Before the express train leaves the station, it's worth taking a look at the facts about new electric generating capacity in the United States.
Natural gas has become the primary...
difficult, if not impossible, to "claim that electricity used by a given customer came directly and exclusively from that customer's supplier."
Many electricity industry players are so new, Milford says, "they may not know the rules." He hopes that CLF will get something approved on at least an interim basis before March 1 (em the date retail access is scheduled to begin in Massachusetts (em because of the concern that since companies are already advertising, "misleading or confusing advertisements might lead to cynicism and confusion among customers, and that could harm green power."
Janice Frankel, a lawyer with the FTC's enforcement division, stresses, however, that the FTC is a reactive body; it won't draw up any new guidelines until the need is shown. "This is still a very new industry," she says.
Hand-in-hand with the push for advertising guidelines is the movement to require disclosure of generation sources. In 1996, the National Association of Regulatory Utility Commissioners passed a resolution calling for uniform disclosure standards of price, resource mix and the "environmental characteristics of¼ electricity purchases."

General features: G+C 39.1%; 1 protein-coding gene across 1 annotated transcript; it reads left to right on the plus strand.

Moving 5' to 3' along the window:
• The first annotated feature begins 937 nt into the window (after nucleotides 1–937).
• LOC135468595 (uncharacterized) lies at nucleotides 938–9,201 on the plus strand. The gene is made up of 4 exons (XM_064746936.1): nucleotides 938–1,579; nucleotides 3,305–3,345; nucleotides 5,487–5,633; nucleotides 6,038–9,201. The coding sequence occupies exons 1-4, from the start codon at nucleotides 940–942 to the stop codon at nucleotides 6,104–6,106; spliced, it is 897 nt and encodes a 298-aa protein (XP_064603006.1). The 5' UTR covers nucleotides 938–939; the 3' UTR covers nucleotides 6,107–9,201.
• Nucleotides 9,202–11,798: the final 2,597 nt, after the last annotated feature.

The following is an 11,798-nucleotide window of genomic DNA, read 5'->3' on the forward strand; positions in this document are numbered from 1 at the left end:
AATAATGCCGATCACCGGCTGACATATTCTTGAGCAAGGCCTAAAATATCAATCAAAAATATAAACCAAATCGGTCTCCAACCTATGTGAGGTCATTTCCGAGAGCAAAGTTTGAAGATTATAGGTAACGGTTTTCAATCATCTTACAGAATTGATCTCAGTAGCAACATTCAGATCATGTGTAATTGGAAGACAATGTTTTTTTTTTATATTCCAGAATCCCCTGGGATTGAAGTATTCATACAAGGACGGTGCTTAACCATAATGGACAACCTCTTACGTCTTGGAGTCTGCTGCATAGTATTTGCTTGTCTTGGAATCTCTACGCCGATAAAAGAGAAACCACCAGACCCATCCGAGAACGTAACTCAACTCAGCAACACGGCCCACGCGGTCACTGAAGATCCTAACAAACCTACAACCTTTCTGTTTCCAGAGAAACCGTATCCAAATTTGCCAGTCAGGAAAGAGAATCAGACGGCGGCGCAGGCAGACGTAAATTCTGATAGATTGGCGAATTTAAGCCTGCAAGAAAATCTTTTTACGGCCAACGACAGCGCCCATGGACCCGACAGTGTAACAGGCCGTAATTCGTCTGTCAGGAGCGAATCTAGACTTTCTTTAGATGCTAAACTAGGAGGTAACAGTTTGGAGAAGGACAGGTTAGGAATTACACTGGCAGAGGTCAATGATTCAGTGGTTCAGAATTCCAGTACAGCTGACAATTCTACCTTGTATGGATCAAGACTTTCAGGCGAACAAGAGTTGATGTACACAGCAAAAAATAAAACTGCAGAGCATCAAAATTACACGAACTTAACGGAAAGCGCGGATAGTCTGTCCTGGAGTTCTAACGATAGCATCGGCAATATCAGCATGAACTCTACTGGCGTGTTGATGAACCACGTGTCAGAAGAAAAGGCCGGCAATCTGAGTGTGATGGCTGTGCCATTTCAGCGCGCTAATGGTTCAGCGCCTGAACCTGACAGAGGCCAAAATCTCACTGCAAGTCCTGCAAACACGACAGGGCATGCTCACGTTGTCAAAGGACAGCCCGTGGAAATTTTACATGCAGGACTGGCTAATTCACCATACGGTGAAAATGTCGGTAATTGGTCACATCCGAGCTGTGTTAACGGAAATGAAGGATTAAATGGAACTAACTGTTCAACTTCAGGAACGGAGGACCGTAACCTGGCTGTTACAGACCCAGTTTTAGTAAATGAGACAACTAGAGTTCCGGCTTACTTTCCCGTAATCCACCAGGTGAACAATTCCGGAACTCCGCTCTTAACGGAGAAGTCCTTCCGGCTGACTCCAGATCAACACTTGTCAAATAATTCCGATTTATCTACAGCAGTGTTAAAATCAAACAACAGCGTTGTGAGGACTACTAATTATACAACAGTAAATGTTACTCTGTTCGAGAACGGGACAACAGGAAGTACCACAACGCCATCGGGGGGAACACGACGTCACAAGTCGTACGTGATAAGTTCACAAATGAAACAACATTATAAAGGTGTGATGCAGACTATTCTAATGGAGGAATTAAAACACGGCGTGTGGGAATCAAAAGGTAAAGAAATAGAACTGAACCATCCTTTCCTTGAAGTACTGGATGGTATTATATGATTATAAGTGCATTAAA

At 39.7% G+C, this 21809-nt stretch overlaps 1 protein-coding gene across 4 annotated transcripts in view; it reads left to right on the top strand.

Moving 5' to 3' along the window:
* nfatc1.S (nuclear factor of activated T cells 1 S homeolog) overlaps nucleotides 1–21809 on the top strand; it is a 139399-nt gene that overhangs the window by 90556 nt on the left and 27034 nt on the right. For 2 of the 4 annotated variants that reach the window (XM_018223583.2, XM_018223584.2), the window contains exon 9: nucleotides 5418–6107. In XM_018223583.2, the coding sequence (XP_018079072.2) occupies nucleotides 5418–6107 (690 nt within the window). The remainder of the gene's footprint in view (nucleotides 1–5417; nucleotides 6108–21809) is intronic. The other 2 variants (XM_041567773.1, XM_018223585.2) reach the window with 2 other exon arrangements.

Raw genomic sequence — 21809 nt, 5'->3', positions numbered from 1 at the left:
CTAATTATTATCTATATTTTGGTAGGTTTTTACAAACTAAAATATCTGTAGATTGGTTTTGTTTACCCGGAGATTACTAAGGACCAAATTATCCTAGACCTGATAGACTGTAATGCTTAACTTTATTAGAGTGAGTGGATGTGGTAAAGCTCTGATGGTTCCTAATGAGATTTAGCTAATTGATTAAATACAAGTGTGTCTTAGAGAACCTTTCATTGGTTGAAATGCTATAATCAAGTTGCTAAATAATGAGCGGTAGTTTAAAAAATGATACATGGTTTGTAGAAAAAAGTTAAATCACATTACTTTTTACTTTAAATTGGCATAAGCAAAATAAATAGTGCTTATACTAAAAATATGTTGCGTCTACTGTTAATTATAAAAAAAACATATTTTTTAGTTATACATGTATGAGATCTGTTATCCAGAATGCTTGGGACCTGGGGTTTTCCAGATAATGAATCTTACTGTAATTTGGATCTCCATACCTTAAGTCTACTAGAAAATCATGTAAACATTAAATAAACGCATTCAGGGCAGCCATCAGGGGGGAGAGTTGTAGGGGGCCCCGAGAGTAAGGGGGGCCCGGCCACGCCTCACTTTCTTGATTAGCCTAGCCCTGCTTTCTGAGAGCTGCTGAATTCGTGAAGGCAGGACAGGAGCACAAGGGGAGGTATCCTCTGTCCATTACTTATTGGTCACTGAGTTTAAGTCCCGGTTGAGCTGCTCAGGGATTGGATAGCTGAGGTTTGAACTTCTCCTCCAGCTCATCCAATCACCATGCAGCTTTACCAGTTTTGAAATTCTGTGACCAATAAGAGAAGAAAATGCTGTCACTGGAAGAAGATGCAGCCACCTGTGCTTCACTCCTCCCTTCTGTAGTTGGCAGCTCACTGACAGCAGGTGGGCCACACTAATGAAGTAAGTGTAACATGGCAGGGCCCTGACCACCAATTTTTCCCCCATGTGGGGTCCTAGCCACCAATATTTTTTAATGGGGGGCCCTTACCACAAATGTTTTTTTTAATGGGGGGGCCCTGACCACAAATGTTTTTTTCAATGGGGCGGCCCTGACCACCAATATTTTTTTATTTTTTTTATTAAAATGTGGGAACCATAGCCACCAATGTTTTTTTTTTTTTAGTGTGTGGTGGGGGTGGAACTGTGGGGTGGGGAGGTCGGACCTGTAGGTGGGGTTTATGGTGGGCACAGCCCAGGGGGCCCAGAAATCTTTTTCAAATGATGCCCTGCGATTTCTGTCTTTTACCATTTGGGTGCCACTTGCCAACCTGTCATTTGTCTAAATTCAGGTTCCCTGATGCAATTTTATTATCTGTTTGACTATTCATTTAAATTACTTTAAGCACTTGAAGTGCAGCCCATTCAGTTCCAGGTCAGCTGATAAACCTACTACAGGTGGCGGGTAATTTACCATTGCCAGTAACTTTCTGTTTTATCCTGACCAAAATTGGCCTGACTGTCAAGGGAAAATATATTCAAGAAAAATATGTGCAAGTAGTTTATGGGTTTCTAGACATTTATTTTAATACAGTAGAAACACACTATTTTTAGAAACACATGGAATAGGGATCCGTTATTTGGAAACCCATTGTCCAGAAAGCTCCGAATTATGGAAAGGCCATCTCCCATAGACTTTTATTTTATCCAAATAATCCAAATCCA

In his industry restructuring bill, HR 1960, Rep. Edward J. Markey (D-Mass.) would require the FTC, in consultation with the EPA and the Department of Energy, to issue disclosure rules by Jan. 1, 1999 that would cover generating source data, air and water emissions data, reliability data and price information. In S. 687, Sen. James M. Jeffords (R-Vt.) proposes to bring the Food and Drug Administration and the Federal Energy Regulatory Commission into the decision-making process, as well.
States are getting into the disclosure business, too.
Last November, The Regulatory Assistance Project in Maine presented its findings on "Uniform Consumer Disclosure Standards for New England," to the New England utility commissions, which jointly had requested the study. The report recommends, based on customer research, that companies should use an "informative, succinct, easily understood and widely available" label that would convey four key pieces of information: price, contract terms, fuel mix and air emissions. Not only would such information be helpful to consumers, the report notes, but a disclosure policy "will also protect suppliers from unfair trade practice claims by setting clear rules of the road." The report also noted that disclosure might offer a secondary benefit: "Depending on the level of customer demand, it can result in cleaner resources and less pollution."
Janet Gail Besser, acting chairwoman of the Massachusetts Department of Telecommunications and Energy (the former Department of Public Utilities), was closely involved in the RAP's disclosure project. It's probably no coincidence, then, that the Massachusetts restructuring law, HB 5117, which Gov. Paul Cellucci (R) signed on Nov. 25, orders the DTE to publicize uniform labeling regulations that will apply to all electricity suppliers in the state.
The Illinois restructuring law signed by Gov. Jim Edgar (R) in December, HB 362, requires quarterly disclosure of fuel mix and air emissions as of Jan. 1, 1999. The law specifically calls for a breakdown by percentage in "pie-chart" format.
In Pennsylvania, the public utility commission proposed a rule requiring that suppliers provide the most recent